Call for Pilot Grants

Request for Pilot Proposals
Network on Life Course Health Dynamics and Disparities in 21st Century America
Due Date: Monday, October 12, 2020 @ 5:00pm


The Network on Life Course Health Dynamics and Disparities in 21st Century America (NLCHDD), funded by the National Institute on Aging, invites interested researchers to submit pilot proposals that have potential to better understand how US adult health and mortality outcomes are shaped by meso-level contexts. By meso-level, we mean the county, metro area, city, carceral apparatus, commuting zone, housing or labor market, hospital catchment area, and other contextual levels of influence that are not state-level but are also broader than local contexts such as neighborhoods.

The US has poorer population health relative to most other high-income countries in the world and wide socioeconomic, racial/ethnic, and gender disparities across a range of outcomes. Poor health and very wide disparities have been magnified even further by the Covid-19 pandemic. There is also evidence that population health in some US contexts is improving while in other contexts key outcomes are stagnating or even getting worse. How and why do meso-level contexts matter for the poor overall health in the US and for disparities across subgroups? How and why do meso-level contexts matter for growing disparities in population health? Meso-level influences may vary from diverging laws and policies in particular places, to the level of available resources available in such contexts, to the unique built and social environments that vary across such contexts. The NLCHDD is looking for proposals that promise to advance science in this important area of study and to lead to fundable grant proposals.

Now in its seventh year of operation, the NLCHHD is a research network funded by the National Institute on Aging that promotes population research dedicated to understanding health dynamics and disparities in the United States. The network is led by Jennifer Ailshire (University of Southern California), Sarah Burgard (University of Michigan), Robert Hummer (University of North Carolina – Chapel Hill), and Jennifer Karas Montez (Syracuse University). It includes seasoned and emerging investigators from universities around the country. This coming year, our focus will be on how meso-level contexts influence disparities and trends in adult health and mortality. We are soliciting pilot projects in that area of focus.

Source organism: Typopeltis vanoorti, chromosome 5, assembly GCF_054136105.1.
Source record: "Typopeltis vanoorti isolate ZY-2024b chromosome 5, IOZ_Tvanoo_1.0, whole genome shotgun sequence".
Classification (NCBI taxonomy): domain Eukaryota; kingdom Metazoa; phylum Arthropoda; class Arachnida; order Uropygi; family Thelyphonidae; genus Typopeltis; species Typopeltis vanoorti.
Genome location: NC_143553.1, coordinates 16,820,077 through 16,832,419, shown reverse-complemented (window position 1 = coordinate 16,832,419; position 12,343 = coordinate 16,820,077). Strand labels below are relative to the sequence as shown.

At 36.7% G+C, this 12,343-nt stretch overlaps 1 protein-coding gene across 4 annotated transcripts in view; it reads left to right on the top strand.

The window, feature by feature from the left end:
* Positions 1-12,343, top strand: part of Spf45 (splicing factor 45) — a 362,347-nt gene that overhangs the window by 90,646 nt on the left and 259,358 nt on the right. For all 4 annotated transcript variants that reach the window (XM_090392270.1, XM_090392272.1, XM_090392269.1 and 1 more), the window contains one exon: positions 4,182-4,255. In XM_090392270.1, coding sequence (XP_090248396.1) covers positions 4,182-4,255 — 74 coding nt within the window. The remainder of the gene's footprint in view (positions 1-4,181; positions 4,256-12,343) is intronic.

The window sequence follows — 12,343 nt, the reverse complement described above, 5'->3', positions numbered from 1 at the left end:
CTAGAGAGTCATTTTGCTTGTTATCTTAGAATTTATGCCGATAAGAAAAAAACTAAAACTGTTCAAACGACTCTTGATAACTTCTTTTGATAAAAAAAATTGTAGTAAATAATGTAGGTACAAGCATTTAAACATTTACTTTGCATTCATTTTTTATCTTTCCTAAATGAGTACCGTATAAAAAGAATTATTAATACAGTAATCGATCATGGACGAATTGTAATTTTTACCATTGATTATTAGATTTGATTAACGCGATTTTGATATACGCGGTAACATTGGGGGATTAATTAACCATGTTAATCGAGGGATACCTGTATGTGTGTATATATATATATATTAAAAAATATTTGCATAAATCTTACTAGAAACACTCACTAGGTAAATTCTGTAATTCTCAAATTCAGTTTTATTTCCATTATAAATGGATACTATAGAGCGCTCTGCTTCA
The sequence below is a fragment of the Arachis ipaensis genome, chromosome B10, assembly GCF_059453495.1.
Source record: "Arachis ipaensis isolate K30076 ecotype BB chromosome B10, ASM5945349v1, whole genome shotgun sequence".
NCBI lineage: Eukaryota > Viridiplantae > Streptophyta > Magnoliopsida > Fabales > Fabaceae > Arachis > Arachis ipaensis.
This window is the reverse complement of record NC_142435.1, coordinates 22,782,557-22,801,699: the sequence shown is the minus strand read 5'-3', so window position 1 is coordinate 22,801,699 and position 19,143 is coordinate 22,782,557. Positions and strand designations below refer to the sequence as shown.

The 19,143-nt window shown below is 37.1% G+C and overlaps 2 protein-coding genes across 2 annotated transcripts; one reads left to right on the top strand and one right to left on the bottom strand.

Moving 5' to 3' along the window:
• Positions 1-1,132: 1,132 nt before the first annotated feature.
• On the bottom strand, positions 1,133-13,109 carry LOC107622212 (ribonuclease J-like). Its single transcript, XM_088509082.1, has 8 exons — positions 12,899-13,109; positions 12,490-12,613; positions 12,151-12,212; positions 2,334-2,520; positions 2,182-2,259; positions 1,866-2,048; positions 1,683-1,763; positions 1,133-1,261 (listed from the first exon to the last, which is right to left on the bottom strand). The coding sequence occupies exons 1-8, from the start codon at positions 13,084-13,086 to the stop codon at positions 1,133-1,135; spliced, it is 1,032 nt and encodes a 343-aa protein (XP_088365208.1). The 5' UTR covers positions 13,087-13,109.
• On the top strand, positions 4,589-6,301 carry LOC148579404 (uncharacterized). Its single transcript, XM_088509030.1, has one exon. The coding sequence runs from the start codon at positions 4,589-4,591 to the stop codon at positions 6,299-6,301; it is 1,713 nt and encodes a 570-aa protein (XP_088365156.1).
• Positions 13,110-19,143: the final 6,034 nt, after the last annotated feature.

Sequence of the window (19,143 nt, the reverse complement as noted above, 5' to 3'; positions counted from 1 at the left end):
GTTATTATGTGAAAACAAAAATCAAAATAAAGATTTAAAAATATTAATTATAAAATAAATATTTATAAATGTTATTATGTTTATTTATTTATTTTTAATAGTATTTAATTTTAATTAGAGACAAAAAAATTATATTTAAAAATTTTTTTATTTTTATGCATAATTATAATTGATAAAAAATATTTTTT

Cover page with title and investigator’s name and an abstract that clarifies the value of the research; NIH Face-Page (Form Page 1); NIH biosketch for all key personnel; a PHS 398 budget page and budget justification; plus 3-page proposal covering specific aims, significance, innovation, and research design/methods. Proposals using human subjects will need institutional IRB approval before funding is awarded.  Note:  When calculating total requested budget, IDC amount is part of the total budget and should be included on the budget form on the line that says “Consortium/Contractual Costs – Facilities and Administrative Costs.”

Investigators may request total (direct + indirect) costs in the range of $10,000-$20,000, with a limit of 8% on indirect costs (IDC). Funds can be used for research assistance, salaries, travel, data acquisition, etc. Principal Investigators must hold a PhD. We expect to make 4-5 awards.

Additional Requirements:

  • Subcontracts are not allowed.
  • Proposals must be submitted to and approved by the Principal Investigator’s office of sponsored research and be signed by an institutional official to be considered for review.

SUBMISSION INSTRUCTIONS: Please submit proposals as a single PDF file by Monday, October 12th to Kathy Forrest at


  • October 12, 2020: Proposals due to: Proposals due to Kathy Forrest at
  • Week of October 26, 2020: Notification of decisions and request for IRB approvals.
  • January 1, 2021: Estimated start date after receipt of NIA and IRB approvals.

Duration of Pilot Projects: Until June 30, 2021. See the FAQs page for information about timing:

Proposals will be evaluated for: (a) the quality of the proposed research; (b) contribution to the NLCHDD topic for the year; (c) likelihood that proposed work will result in K99/R00, K01, R03, or R01 funding within 2 years; (d) likelihood the research will result in important publications with insights into population health; (e) credentials of investigators. Early stage and under-represented minority investigators are especially encouraged to apply.

EXPECTED OUTCOMES: Awardees are required: 1) to give a brief overview of your project and fully participate in the NLCHDD annual meeting on the Saturday afternoon/evening and Sunday (May 8-9, 2021) after the annual meeting of the Population Association of America in St. Louis, MO;  (2) to present the findings from your project at the NLCHDD annual meeting on April 9-10, 2022, the Saturday/Sunday directly following the annual meeting of the Population Association of America in Atlanta, GA; (3) to participate in future NLCHDD annual meetings and activities; (4) to produce a written report upon completion of the project. Subsequent outcomes—such as resulting proposals, research funding, and publications—must also be reported to the NLCHDD. All research resulting from the pilot grant must credit NIA grant 2R24 AG045061. All publications stemming from the work must be submitted to PubMed Central.

For more information about scientific issues, please contact:
Jennifer Ailshire, University of Southern California (
Sarah Burgard, University of Michigan (
Robert Hummer, University of North Carolina – Chapel Hill (
Jennifer Karas Montez, Syracuse University (

For more information about administrative and budget issues, please contact:
Kathy Forrest (